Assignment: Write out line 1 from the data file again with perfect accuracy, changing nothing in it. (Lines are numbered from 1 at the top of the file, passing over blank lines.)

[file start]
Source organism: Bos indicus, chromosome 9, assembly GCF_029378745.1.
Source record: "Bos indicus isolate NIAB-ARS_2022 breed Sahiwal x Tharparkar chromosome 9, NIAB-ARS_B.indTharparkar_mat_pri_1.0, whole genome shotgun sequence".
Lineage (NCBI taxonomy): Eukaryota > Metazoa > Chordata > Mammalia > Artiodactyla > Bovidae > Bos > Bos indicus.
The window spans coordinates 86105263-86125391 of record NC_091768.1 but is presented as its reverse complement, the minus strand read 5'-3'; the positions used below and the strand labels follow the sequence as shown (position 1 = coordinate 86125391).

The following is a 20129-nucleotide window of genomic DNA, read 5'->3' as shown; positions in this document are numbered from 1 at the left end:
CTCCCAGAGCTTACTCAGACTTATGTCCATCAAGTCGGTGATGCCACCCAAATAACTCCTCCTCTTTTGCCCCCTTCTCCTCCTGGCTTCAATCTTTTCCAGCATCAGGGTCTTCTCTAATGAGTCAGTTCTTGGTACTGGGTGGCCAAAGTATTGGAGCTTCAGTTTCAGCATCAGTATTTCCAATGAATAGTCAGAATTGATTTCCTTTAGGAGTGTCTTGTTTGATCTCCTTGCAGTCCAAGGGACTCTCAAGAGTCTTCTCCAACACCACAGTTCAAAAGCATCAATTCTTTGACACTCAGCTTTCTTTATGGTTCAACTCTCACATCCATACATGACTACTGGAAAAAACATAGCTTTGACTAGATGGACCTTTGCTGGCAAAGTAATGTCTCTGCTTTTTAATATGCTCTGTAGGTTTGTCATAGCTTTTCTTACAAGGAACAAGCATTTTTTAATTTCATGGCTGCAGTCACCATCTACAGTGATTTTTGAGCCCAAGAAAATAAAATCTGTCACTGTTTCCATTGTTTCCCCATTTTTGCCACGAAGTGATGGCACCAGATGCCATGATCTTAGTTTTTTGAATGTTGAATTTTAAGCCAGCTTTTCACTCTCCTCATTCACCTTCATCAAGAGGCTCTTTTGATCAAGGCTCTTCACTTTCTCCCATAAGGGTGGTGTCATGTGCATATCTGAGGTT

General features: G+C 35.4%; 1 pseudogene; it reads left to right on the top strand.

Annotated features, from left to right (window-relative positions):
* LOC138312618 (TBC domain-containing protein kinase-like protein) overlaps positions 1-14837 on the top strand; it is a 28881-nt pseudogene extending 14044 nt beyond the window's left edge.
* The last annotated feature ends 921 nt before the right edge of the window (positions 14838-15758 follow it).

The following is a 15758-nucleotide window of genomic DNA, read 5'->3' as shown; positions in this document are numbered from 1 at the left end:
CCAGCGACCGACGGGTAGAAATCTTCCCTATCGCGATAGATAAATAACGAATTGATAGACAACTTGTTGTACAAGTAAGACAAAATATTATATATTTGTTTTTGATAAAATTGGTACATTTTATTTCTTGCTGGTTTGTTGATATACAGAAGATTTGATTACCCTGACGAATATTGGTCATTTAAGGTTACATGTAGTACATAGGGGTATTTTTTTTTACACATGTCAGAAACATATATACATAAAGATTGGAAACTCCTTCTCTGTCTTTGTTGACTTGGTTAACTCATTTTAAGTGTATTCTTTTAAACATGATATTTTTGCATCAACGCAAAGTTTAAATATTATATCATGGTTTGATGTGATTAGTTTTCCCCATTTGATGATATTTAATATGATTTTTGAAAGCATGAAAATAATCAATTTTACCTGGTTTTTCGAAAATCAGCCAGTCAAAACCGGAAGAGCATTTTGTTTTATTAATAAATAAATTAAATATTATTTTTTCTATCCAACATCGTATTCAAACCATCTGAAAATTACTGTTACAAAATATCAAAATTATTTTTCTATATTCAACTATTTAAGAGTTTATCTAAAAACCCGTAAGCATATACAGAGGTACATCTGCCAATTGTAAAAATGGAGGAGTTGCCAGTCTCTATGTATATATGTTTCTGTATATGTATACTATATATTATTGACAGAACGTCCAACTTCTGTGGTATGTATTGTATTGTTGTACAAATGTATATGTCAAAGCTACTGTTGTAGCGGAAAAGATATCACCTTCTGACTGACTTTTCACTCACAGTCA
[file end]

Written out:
Source organism: Bos indicus, chromosome 9, assembly GCF_029378745.1.